After electricity generation, the next stage is distribution. The generated electricity must pass through a transformer to beef up its voltage and enable it to be transported over long distances. The current is received by fuse boxes and power stations, which convert it to a much lower voltage that allows for safe use in homes and commercial establishments.
Advantages of Wind Energy
Wind energy is eco-friendly
Wind energy generates electricity without emission of carbon dioxide, which pollutes the environment and can alter the climate. It’s a clean source of fuel since it produces electricity without the dangerous environmental pollutants that emanate from burning of coal, for instance, sulfur and nitrogen, which can result in mercury, acid rains, and many other pollutants.
Wind energy is relatively inexpensive
The fact that it is renewable makes it a cost effective source of energy in the modern world. Wind energy costs generally range from 4 to 6 cents per kilowatt/hour. This, however, depends on the wind resource and specific financing.
Wind energy has enabled electricity reach in remote locations
The advent of wind power enabled the powering of remote locations, for example, remote countryside and mountain communities, which has led to mushrooming of economic activities.
It’s a steady and reliable source of electricity
Winds are brought about by the sun heating the atmosphere, earth’s surfaces irregularities and earth’s rotation. This, ideally, means that as long as wind blows and the sun shines, energy produced will continually be tapped to produce electricity. When complimented with solar electricity, wind energy is a great resource for both developed and developing countries to guarantee steady and reliable source of electricity.
Wind turbines take up less space
The average power station takes up a lot more space than a wind turbine, meaning, it can be built on existing farm or ranch. This is a great victory for rural dwellers as the economy is boosted. Ranchers and farmers can go on working on their farms since the wind turbine takes up just a fraction of the farm. Individuals or organizations building turbines also remit payments to landowners and ranchers guaranteeing them a form of income.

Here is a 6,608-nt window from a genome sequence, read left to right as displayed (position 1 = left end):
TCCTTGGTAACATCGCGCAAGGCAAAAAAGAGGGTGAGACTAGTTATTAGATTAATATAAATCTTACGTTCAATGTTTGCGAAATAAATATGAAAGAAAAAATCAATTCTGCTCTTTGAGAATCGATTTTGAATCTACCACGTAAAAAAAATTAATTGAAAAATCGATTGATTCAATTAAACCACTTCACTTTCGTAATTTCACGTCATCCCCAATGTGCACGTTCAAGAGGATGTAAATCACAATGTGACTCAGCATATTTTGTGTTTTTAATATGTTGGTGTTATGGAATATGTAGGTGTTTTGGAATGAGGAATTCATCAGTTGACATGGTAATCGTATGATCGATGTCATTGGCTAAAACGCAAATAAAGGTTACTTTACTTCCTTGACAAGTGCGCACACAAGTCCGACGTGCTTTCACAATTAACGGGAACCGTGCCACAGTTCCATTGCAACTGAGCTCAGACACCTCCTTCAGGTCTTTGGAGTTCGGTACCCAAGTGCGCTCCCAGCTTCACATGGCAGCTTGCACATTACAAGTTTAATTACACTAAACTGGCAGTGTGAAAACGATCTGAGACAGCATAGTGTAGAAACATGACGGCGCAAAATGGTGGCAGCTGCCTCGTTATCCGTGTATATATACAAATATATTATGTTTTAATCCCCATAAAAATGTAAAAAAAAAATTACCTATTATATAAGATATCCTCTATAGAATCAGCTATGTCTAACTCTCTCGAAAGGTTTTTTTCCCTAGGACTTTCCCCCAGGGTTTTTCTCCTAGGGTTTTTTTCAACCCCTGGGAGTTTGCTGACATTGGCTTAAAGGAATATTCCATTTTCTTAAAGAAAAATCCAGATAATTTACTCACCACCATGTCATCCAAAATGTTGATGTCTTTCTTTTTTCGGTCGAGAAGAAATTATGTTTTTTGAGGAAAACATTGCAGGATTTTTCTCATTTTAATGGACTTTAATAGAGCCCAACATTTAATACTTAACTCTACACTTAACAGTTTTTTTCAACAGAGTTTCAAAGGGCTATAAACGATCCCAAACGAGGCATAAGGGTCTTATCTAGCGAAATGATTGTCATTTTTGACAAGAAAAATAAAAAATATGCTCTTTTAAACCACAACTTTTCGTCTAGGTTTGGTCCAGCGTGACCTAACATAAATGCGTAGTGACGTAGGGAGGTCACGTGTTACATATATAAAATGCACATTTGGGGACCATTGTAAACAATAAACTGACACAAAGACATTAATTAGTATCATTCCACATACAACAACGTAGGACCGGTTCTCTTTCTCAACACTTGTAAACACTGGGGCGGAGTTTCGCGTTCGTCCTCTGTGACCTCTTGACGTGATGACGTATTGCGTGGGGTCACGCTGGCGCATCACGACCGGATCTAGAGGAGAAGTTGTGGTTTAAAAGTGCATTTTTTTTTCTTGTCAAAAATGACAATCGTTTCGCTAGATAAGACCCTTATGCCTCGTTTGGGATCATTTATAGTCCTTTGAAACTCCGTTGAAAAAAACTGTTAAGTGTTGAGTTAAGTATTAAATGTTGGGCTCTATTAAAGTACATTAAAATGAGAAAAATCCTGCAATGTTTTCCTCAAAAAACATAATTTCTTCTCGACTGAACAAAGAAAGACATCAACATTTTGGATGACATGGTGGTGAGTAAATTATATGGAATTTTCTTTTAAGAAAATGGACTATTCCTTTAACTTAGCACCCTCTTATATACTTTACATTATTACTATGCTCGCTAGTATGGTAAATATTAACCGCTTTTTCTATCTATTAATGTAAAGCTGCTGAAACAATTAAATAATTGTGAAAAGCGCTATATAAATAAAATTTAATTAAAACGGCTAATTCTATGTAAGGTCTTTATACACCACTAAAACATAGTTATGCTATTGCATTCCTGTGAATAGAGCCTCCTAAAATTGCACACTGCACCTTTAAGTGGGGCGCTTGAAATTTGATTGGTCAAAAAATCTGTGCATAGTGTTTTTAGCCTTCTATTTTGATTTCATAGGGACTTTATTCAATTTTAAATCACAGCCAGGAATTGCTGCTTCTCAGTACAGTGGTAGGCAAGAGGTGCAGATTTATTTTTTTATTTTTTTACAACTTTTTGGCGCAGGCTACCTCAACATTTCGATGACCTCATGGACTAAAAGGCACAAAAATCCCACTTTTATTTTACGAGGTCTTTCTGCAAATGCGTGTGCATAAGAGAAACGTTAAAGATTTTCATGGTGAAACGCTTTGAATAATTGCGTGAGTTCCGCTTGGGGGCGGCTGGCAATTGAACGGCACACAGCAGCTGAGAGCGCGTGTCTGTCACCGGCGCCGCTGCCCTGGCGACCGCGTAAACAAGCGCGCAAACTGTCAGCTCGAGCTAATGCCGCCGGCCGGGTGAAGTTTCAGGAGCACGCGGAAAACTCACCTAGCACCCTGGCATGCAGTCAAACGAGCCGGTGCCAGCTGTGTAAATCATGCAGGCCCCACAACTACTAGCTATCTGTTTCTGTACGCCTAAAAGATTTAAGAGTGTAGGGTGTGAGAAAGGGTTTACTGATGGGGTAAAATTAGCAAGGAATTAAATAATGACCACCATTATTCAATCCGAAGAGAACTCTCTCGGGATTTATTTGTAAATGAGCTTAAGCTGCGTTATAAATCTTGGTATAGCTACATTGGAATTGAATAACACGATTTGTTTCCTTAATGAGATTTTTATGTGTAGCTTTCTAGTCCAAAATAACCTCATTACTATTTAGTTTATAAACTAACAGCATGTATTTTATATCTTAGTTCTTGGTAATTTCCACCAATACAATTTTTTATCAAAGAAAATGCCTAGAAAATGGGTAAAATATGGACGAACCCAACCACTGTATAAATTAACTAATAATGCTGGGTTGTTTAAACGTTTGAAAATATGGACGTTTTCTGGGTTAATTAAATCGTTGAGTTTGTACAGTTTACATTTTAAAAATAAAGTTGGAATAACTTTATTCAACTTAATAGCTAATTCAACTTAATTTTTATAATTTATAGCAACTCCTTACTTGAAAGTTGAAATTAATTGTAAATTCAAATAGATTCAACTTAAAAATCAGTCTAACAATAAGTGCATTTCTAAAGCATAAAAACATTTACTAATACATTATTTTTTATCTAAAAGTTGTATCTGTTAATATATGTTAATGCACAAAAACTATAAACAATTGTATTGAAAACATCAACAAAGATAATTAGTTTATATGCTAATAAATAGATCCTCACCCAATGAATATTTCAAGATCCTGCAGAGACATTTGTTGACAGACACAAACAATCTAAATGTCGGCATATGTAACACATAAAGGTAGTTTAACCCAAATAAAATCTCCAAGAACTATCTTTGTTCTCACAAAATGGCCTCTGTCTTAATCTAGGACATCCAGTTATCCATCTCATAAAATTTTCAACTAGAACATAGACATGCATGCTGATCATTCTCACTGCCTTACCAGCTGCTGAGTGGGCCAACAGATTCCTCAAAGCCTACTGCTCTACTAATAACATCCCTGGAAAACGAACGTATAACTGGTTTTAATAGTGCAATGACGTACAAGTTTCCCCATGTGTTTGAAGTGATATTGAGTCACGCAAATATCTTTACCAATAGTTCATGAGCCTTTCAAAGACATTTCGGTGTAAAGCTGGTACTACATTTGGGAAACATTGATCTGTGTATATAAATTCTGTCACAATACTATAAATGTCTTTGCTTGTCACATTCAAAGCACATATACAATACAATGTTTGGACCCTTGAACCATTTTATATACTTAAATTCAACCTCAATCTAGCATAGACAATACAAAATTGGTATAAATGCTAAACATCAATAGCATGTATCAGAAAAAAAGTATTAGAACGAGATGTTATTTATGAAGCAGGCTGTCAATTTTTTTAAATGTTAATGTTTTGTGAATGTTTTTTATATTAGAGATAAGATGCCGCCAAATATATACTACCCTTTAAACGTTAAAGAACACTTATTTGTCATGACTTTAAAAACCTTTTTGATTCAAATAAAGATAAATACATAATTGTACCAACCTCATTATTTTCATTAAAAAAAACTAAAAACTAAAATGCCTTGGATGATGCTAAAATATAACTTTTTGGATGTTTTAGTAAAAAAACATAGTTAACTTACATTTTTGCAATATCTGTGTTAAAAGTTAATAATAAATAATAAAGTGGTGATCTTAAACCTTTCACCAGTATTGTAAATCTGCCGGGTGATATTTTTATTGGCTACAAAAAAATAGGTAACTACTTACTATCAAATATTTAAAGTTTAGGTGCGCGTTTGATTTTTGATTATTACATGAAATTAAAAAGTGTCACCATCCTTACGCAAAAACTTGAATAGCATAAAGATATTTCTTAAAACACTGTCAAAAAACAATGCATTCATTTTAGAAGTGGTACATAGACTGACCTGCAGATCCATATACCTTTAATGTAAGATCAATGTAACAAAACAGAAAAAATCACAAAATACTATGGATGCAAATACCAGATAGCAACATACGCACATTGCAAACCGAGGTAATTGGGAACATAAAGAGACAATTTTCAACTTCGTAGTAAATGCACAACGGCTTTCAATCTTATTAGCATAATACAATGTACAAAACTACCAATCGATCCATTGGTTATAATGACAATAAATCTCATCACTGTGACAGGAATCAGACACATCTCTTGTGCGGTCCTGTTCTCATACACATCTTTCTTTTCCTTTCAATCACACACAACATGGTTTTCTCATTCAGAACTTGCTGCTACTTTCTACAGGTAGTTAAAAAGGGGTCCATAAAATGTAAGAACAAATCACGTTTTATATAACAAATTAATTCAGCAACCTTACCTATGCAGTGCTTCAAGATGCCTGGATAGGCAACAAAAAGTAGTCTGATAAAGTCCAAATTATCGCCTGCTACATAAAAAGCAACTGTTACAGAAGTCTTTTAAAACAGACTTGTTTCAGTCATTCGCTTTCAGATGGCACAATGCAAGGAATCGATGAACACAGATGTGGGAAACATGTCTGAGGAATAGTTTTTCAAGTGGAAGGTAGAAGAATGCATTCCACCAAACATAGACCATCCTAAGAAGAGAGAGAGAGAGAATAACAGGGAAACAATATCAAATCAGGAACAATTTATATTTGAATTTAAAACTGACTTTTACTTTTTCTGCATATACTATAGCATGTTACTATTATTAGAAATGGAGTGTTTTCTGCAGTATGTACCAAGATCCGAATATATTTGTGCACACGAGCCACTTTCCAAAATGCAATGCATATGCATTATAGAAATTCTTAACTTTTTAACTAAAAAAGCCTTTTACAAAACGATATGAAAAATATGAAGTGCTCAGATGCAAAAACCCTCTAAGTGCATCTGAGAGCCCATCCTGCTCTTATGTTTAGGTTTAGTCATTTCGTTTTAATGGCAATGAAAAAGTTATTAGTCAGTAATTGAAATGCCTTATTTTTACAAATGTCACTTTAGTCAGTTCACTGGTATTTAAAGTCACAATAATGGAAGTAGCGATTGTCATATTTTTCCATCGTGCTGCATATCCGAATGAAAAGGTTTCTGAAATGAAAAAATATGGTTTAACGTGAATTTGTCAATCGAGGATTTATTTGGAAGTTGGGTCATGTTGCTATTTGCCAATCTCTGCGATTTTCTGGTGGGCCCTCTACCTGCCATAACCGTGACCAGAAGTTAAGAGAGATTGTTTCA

Wind energy contribute to job creation
According to the Wind Vision Report, over $8 billion of private equity was invested in the U.S. wind sector in 2014 alone. This contributed more than 73, 000 jobs in the economy. By 2050, the same report projects that wind energy will be able to support over 600,000 jobs in different sectors.
Disadvantages of Wind Energy
Wind energy is variable
Not all areas are ideal for wind turbine installation. Wind patterns change every single day (not all days are windy). Because of the variable nature of wind energy, it can’t be relied upon as a sole source of energy.
Wind turbines may interfere with the natural beauty of the landscape and cause noise pollution
Most farmers and ranchers may resist the installation of turbines due to fear that they may affect the natural aesthetics of the surrounding environment. Although turbines have a lot less impact on the environment compared with traditional power plants, concerns remain over noise produced by turbines and visual effects on the landscape. In fact, the noise emanating from commercial turbines can be equated to a small jet engine.
Turbine blades can pose great danger to local bird species
Many reports of bird deaths as a result of hitting spinning blades have been received over the years. The Wind turbine owners and manufacturers have tried to mitigate the problem by correctly siting turbines and embracing technological advancements. Despite all these efforts, bird deaths are still occurring, which threatens to wipe out certain bird species.
The initial infrastructure is costly
It is a fact that remarkable wind sites are situated far away from cities where the most electricity is required. In addition to turbine installation, huge costs of distributing electricity to cities must be met.
Wind energy produce a lot less electricity compared to fossil fuel power station. Although wind energy is a clean source of fuel, fossil fuel still beats it regarding electricity generation capacity.
Wind turbines which are a part of renewable energy has been playing significant role in reducing our dependency on fossil fuels by offering some great solutions to generate electricity. Wind energy produces over 20% of electricity in some countries.
Scientists predict that this percentage will increase in the coming years as more and more countries will allocate part of their budget in increasing their reliance on these renewable energy sources thereby reducing pollution levels and global warming. This is all part of the fight to reduce global warming induced climate change and reduce our dependence on fossil fuels.
References: Energy , National Geographic
Image credit: Marko